Lakers’ Bynum ready to battle for starting job
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The first time Andrew Bynum visited Hawaii, the 17-year-old was trying to find his way around his first training camp with the Los Angeles Lakers.
Two years later, he's looking to assert himself in the competition for the starting center job as the Lakers begin preparations for the season in training camp.
"I've got a lot more experience now," Bynum said after a practice at the Stan Sheriff Center. "After two years I know what to expect out of training camp. I worked hard this summer and I'm in shape now."
Bynum entered camp looking to claim the starting job he filled for 53 games last season. Veterans Kwame Brown and Chris Mihm will also compete for the job in the preseason following injury-plagued seasons.
Mihm missed all of last season following surgery on his ankle. Brown is coming back from shoulder and ankle injuries.
"I'm just taking it slow, don't want to take it too fast and injure myself," Brown said. "I'm feeling a lot better than I did last year, it's all about consistency now, that I can maintain that high level of play without getting injured."
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According to the schedule, Andrew Bynum's pursuit of a starting job began with the opening of the Los Angeles Lakers' training camp last week.
In reality, the process began a lot earlier.
Two years removed from becoming the youngest player to be selected in the NBA Draft, Bynum devoted his offseason to improving his conditioning with an eye on claiming the starting center job in camp.
"I definitely want to establish my position," Bynum said as the Lakers' opened training camp at Iolani School. "I think I'm good enough to get that starting job, and that's what I'm out here to do, to prove to everybody that I'm ready.
"I'm definitely in way better shape than last year. That's the biggest difference, I feel a lot stronger than I did before."
The last time Bynum visited the islands, he was a 17-year-old rookie just trying to find his footing in his first training camp.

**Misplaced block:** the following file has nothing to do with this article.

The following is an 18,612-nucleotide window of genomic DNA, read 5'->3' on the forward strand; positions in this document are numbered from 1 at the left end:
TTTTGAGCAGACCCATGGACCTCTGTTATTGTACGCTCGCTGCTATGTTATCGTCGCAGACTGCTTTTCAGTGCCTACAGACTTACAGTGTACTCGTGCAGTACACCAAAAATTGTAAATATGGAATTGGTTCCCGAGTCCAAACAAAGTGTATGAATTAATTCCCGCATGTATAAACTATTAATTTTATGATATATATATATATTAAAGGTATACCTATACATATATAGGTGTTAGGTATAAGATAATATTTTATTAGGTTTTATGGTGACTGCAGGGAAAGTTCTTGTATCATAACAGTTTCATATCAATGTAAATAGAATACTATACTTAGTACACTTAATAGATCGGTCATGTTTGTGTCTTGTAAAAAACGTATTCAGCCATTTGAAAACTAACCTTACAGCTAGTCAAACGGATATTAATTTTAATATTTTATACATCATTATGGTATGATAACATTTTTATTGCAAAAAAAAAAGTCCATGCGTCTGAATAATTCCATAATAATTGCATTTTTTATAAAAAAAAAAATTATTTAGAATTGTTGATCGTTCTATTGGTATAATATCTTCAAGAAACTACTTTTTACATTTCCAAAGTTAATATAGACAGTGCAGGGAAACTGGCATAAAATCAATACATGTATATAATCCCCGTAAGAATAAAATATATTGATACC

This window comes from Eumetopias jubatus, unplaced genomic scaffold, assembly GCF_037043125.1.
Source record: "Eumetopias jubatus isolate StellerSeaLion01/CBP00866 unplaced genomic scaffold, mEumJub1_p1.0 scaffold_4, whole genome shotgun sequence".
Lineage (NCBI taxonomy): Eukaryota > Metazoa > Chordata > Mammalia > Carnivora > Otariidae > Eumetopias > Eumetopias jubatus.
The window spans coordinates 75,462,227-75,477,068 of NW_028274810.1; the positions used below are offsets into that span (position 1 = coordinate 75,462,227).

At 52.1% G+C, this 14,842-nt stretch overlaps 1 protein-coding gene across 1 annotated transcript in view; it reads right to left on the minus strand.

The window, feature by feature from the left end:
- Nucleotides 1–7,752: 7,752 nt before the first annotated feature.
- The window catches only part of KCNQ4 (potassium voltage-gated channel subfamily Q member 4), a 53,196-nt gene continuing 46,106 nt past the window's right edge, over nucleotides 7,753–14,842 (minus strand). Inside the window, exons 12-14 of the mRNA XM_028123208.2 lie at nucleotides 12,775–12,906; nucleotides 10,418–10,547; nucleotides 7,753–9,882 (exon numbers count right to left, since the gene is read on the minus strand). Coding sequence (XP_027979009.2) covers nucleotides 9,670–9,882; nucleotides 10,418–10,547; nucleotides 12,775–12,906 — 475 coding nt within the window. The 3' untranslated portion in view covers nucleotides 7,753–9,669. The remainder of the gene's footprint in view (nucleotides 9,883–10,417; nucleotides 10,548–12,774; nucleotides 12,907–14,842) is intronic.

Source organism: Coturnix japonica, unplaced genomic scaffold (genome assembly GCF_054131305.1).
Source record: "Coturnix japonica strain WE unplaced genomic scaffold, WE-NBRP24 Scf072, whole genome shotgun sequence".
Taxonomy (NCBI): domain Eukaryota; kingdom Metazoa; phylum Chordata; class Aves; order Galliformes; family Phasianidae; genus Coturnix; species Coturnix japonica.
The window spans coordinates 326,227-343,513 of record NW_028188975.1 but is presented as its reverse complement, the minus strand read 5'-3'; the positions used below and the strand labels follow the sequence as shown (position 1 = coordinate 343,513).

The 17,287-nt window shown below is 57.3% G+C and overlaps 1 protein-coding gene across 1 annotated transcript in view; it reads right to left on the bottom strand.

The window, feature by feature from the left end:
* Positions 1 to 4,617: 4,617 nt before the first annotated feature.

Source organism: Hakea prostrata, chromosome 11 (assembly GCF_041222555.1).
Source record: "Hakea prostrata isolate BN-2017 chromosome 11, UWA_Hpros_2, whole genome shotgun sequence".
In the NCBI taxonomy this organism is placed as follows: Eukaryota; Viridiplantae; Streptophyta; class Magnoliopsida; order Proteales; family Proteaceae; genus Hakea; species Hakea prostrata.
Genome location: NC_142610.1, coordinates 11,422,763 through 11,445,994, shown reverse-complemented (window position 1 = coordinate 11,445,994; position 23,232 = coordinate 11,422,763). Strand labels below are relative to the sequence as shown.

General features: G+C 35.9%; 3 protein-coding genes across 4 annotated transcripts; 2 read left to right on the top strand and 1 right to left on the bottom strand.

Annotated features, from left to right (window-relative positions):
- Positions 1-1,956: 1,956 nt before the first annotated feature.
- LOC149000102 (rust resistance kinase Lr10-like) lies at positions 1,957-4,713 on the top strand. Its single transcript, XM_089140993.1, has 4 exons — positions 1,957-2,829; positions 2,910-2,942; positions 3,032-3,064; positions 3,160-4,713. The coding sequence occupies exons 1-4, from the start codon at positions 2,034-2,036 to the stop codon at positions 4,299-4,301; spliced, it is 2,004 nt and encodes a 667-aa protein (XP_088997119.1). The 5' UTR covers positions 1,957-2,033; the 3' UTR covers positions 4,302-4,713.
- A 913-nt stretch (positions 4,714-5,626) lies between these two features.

He came back last week with two years of experience behind him and looking to assert himself in camp, which closes this week with exhibition games with the Golden State Warriors on Tuesday and Thursday at the Stan Sheriff Center.
Still among the Lakers' youngest players at 19, Bynum played in all 82 games last season, starting 53, and averaged 7.8 points, 5.9 rebounds and 1.56 blocks per game.
To prepare for his third season and better handle the season-long grind, Bynum spent much of his summer sweating his way into shape.
"I did a lot of cardiovascular, running on the track. Everything we did, even weights, was cardio involved," Bynum said after a practice at the Sheriff Center.
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Andrew Bynum, who was the youngest player to be drafted at 17, started 53 of 82 games last season for the Lakers and averaged 7.8 points, 5.9 rebounds and 1.56 blocks a game.
Those competing with him have been among those to notice his development on and off the court.
"He's matured a lot," veteran center Chris Mihm said. "People forget how young he was when he first came in, and Andrew's worked hard all summer to get his body a lot stronger and get into better shape."
Mihm and Kwame Brown are both easing back from injuries to contend for the job as well as the Lakers move toward their Oct. 30 season opener.
"That's a problem for the coaches, and I think it's a good problem to have when you have three guys who can potentially start," Brown said.
"It's going to be a healthy competition.
"(Bynum's) definitely in shape now, and he's more confident and he definitely feels like he's ready to start and carry the bulk of the work. But that can be said for myself and Chris.
"But it's not a job for us to go out and worry about that. We just go out, put our best foot forward and let the coaches decide."
Shoulder and ankle problems limited Brown to appearing in 41 games last season.
That was 41 more than Mihm, who never suited up after having his right ankle operated on twice.
Brown's workload remains limited in training camp, a precaution against suffering a setback leading up to the season. Mihm can participate in all of the drills, though he regularly soaks his ankle in a bucket of ice at the end of practice.
"It was long process for me to get back out here on the court. I've really enjoyed getting back training with the guys," Mihm said.
"It was a long year. To be in there rehabbing seven days a week for five or six months and to be in there every day at practice and all the games, I tried to do what I could to help the guys out, but when you're not part of the team and not playing it makes for a tough season."